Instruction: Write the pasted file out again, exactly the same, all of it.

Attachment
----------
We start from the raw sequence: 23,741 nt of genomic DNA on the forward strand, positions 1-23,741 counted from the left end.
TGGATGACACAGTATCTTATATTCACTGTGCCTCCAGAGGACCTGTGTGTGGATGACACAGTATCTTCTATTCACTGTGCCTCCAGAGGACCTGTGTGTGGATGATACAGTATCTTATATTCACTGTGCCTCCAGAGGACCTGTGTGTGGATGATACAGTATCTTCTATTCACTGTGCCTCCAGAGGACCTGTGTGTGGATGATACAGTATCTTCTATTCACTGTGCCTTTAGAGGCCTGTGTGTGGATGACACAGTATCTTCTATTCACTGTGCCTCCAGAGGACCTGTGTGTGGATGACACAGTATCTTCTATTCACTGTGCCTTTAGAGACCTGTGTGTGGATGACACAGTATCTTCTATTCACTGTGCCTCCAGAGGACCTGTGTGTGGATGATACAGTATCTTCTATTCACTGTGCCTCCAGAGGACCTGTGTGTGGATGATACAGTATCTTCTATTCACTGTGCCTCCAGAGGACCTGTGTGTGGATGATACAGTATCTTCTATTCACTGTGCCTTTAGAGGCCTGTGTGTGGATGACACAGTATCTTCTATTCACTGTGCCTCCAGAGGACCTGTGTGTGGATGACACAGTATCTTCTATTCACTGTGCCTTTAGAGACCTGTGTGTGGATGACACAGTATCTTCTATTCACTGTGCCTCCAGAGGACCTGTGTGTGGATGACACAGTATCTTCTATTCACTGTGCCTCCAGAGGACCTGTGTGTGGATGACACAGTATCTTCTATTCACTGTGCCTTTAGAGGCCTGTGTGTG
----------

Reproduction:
We start from the raw sequence: 23,741 nt of genomic DNA on the forward strand, positions 1-23,741 counted from the left end.
TGGATGACACAGTATCTTATATTCACTGTGCCTCCAGAGGACCTGTGTGTGGATGACACAGTATCTTCTATTCACTGTGCCTCCAGAGGACCTGTGTGTGGATGATACAGTATCTTATATTCACTGTGCCTCCAGAGGACCTGTGTGTGGATGATACAGTATCTTCTATTCACTGTGCCTCCAGAGGACCTGTGTGTGGATGATACAGTATCTTCTATTCACTGTGCCTTTAGAGGCCTGTGTGTGGATGACACAGTATCTTCTATTCACTGTGCCTCCAGAGGACCTGTGTGTGGATGACACAGTATCTTCTATTCACTGTGCCTTTAGAGACCTGTGTGTGGATGACACAGTATCTTCTATTCACTGTGCCTCCAGAGGACCTGTGTGTGGATGATACAGTATCTTCTATTCACTGTGCCTCCAGAGGACCTGTGTGTGGATGATACAGTATCTTCTATTCACTGTGCCTCCAGAGGACCTGTGTGTGGATGATACAGTATCTTCTATTCACTGTGCCTTTAGAGGCCTGTGTGTGGATGACACAGTATCTTCTATTCACTGTGCCTCCAGAGGACCTGTGTGTGGATGACACAGTATCTTCTATTCACTGTGCCTTTAGAGACCTGTGTGTGGATGACACAGTATCTTCTATTCACTGTGCCTCCAGAGGACCTGTGTGTGGATGACACAGTATCTTCTATTCACTGTGCCTCCAGAGGACCTGTGTGTGGATGACACAGTATCTTCTATTCACTGTGCCTTTAGAGGCCTGTGTGTG